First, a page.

In Garza v. Idaho, the defendant signed two plea agreements to resolve state criminal charges. Each plea agreement contained an appeal waiver, which in this case was a clause stating that the defendant “waive[d] his right to appeal.” Shortly after the sentencing hearing, the defendant told his lawyer that he wanted to file an appeal. The lawyer, however, did not file a notice of appeal, and told his client that “an appeal was problematic because he waived his right to appeal.” The appeal window closed with no notice having been filed on the client’s behalf.
Four months after the sentencing hearing, the defendant sought post-conviction relief in Idaho state court. He argued that his trial counsel was ineffective because he did not file the notices of appeal on his behalf. The Idaho trial court, Court of Appeals, and state Supreme Court all concluded that the defendant did not demonstrate that his trial counsel’s performance was deficient and that he was prejudiced as a result. In affirming the lower courts’ decision, the Idaho Supreme Court concluded that the presumption of prejudice, previously recognized by the U.S. Supreme Court in Roe v. Flores Ortega, does not apply when a defendant has agreed to an appeal waiver.
The U.S. Supreme Court disagreed. It held that the defendant was, in fact, prejudiced because “prejudice is presumed” when trial counsel’s “constitutionally deficient performance deprives a defendant of an appeal that he otherwise would have taken.” The Court further explained that the presumption of prejudice is not diminished just because a particular defendant has poor prospects on appeal or fewer possible claims than some other appellants.
Garza’s takeaway is simple and straightforward. Appeal waivers – even those that seem to foreclose all possibility of success on appeal – should not discourage a defendant or his counsel from timely giving notice of appeal if the defendant so requests. Criminal law is constantly evolving, and appealable issues that might appear to fall within the scope of a waiver at first glance might not be subject to dismissal. For example, while federal prosecutors will almost always pursue dismissal of an appeal that raises issues that are squarely within the scope of a valid appeal waiver, Garza re-confirms that prosecutors have discretion as to whether to seek the enforcement of the waiver. Additionally, matters concerning the constitutionality of a statute (and whether a criminal offense has been committed at all) arguably are never subject to waiver.
That said, Garza also does not mean that trial counsel should always indiscriminately give notice of appeal prior to a full discussion with the client. For example, in some cases, an ill-considered appeal might undermine a defendant’s ability to pursue a sentence reduction through a Rule 35 motion. When a defendant expressly declines to pursue an appeal, the best practice is to adequately inform him of his appellate rights and then secure written confirmation that he elects not to appeal. Alternatively, if a defendant is not certain, trial counsel should give notice of appeal to preserve the defendant’s appellate rights.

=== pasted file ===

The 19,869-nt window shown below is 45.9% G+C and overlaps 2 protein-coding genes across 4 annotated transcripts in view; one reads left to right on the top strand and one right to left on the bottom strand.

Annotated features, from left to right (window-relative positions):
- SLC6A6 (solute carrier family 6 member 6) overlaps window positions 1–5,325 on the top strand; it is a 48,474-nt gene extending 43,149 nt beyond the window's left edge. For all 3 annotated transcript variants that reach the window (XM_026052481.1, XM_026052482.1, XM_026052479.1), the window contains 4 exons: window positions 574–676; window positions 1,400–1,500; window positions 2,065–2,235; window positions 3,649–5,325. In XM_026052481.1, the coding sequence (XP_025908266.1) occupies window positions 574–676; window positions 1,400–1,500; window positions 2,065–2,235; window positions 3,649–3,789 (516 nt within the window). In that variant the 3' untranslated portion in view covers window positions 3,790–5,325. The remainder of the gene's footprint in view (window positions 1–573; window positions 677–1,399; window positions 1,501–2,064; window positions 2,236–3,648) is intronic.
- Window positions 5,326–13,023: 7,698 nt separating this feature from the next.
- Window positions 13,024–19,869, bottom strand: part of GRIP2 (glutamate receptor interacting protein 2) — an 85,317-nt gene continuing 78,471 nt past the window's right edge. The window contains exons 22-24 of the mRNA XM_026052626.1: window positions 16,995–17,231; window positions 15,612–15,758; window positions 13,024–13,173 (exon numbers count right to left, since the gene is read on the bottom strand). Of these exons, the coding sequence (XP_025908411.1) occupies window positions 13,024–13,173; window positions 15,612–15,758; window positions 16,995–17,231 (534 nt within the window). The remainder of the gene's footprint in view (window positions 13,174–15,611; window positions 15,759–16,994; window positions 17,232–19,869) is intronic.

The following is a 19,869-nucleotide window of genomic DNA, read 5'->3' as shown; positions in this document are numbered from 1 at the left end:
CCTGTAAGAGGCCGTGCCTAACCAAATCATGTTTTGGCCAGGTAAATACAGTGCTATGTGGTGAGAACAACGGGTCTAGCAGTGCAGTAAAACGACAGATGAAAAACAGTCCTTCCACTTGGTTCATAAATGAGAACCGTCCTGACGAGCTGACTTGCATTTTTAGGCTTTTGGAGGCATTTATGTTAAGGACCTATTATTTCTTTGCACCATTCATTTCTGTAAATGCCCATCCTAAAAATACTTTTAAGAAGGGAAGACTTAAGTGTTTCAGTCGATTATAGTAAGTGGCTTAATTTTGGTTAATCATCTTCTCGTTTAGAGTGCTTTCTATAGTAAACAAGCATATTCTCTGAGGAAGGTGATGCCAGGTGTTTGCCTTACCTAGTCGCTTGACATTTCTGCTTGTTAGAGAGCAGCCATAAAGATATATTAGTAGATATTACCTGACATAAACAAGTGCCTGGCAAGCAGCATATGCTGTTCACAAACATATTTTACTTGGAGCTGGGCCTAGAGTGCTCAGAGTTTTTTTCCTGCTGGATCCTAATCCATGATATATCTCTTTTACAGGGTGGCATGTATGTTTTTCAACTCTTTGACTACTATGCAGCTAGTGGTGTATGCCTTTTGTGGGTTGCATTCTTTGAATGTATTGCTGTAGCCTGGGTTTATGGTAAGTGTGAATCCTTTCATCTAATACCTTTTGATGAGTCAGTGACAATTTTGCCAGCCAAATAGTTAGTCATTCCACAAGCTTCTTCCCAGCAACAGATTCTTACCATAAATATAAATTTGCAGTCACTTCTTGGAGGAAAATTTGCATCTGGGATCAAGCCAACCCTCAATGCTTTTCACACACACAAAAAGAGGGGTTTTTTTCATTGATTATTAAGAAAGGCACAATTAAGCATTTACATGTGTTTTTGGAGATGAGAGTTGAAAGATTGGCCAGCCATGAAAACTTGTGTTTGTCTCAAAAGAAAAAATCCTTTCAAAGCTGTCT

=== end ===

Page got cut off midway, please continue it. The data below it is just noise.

Current and prospective clients who face federal criminal prosecution often ask us whether, after arrest, they will be able to go home by posting bail through a bondsman, just as someone would in state court. Much to their surprise, the answer is no.
Following passage of the Bail Reform Act of 1984, federal courts largely moved away from the cash bail system that remains in state courts, and judges now consider a number of factors to determine whether a defendant should be released before final disposition of a case.
To be sure, federal magistrate judges still can, and do, allow pre-trial release through the posting of secure and unsecured bonds, but unlike state court, the judge decides whether the defendant should even have the opportunity to post a secure or unsecured bond. It’s not just a matter of the judge setting an amount and the defendant coming up with enough money to pay a bondsman.
And, in most cases, the question is simply whether the defendant should be detained until the case is resolved, or should be able to live with a relative pursuant to certain terms and conditions of release.
In order to answer some, but by no means all, questions, we have written a free guide to securing federal pre-trial release. You can download a copy by clicking on this text or the image.
If you have questions about it, please feel free to contact us through the forms on this website, call us at (919) 833-1931, or e-mail firstname.lastname@example.org.
Dhamian Blue has been recognized in the 2019 edition of Super Lawyers magazine in the Business Litigation category. He previously was recognized by the magazine as a Rising Star in 2013.
Super Lawyers is a rating service of lawyers from more than 70 practice areas. Its patented selection process includes independent research, peer nominations, and peer evaluations. No more than 5 percent of attorneys in North Carolina are recognized each year.